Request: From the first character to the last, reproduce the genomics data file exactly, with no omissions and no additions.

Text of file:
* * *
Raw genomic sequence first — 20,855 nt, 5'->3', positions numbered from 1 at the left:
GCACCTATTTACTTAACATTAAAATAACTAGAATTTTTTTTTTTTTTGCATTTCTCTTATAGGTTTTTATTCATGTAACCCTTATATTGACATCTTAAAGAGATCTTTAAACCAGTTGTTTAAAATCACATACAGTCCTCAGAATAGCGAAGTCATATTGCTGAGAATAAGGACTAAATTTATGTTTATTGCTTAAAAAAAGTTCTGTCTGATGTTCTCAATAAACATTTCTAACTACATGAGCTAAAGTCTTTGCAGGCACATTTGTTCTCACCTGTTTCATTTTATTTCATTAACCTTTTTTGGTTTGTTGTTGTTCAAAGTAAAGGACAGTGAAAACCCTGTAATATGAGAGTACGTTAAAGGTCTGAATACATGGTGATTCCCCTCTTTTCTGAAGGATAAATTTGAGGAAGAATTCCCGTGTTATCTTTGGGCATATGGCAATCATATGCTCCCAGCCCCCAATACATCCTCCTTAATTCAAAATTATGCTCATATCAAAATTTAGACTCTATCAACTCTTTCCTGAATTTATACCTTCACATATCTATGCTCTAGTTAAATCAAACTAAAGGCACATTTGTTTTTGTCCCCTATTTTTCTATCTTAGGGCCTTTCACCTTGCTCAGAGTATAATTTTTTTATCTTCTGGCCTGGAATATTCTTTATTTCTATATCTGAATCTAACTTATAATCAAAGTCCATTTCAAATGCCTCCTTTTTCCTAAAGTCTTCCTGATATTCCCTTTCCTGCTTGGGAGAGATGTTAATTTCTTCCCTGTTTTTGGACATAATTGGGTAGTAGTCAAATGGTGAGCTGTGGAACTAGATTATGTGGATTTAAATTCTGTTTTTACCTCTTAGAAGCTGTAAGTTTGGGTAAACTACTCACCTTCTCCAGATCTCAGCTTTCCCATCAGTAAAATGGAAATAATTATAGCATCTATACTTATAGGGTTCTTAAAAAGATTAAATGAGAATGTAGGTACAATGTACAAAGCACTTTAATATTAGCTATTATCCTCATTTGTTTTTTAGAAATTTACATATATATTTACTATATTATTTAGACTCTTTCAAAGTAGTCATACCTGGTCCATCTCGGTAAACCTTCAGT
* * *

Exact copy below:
Raw genomic sequence first — 20,855 nt, 5'->3', positions numbered from 1 at the left:
GCACCTATTTACTTAACATTAAAATAACTAGAATTTTTTTTTTTTTTGCATTTCTCTTATAGGTTTTTATTCATGTAACCCTTATATTGACATCTTAAAGAGATCTTTAAACCAGTTGTTTAAAATCACATACAGTCCTCAGAATAGCGAAGTCATATTGCTGAGAATAAGGACTAAATTTATGTTTATTGCTTAAAAAAAGTTCTGTCTGATGTTCTCAATAAACATTTCTAACTACATGAGCTAAAGTCTTTGCAGGCACATTTGTTCTCACCTGTTTCATTTTATTTCATTAACCTTTTTTGGTTTGTTGTTGTTCAAAGTAAAGGACAGTGAAAACCCTGTAATATGAGAGTACGTTAAAGGTCTGAATACATGGTGATTCCCCTCTTTTCTGAAGGATAAATTTGAGGAAGAATTCCCGTGTTATCTTTGGGCATATGGCAATCATATGCTCCCAGCCCCCAATACATCCTCCTTAATTCAAAATTATGCTCATATCAAAATTTAGACTCTATCAACTCTTTCCTGAATTTATACCTTCACATATCTATGCTCTAGTTAAATCAAACTAAAGGCACATTTGTTTTTGTCCCCTATTTTTCTATCTTAGGGCCTTTCACCTTGCTCAGAGTATAATTTTTTTATCTTCTGGCCTGGAATATTCTTTATTTCTATATCTGAATCTAACTTATAATCAAAGTCCATTTCAAATGCCTCCTTTTTCCTAAAGTCTTCCTGATATTCCCTTTCCTGCTTGGGAGAGATGTTAATTTCTTCCCTGTTTTTGGACATAATTGGGTAGTAGTCAAATGGTGAGCTGTGGAACTAGATTATGTGGATTTAAATTCTGTTTTTACCTCTTAGAAGCTGTAAGTTTGGGTAAACTACTCACCTTCTCCAGATCTCAGCTTTCCCATCAGTAAAATGGAAATAATTATAGCATCTATACTTATAGGGTTCTTAAAAAGATTAAATGAGAATGTAGGTACAATGTACAAAGCACTTTAATATTAGCTATTATCCTCATTTGTTTTTTAGAAATTTACATATATATTTACTATATTATTTAGACTCTTTCAAAGTAGTCATACCTGGTCCATCTCGGTAAACCTTCAGT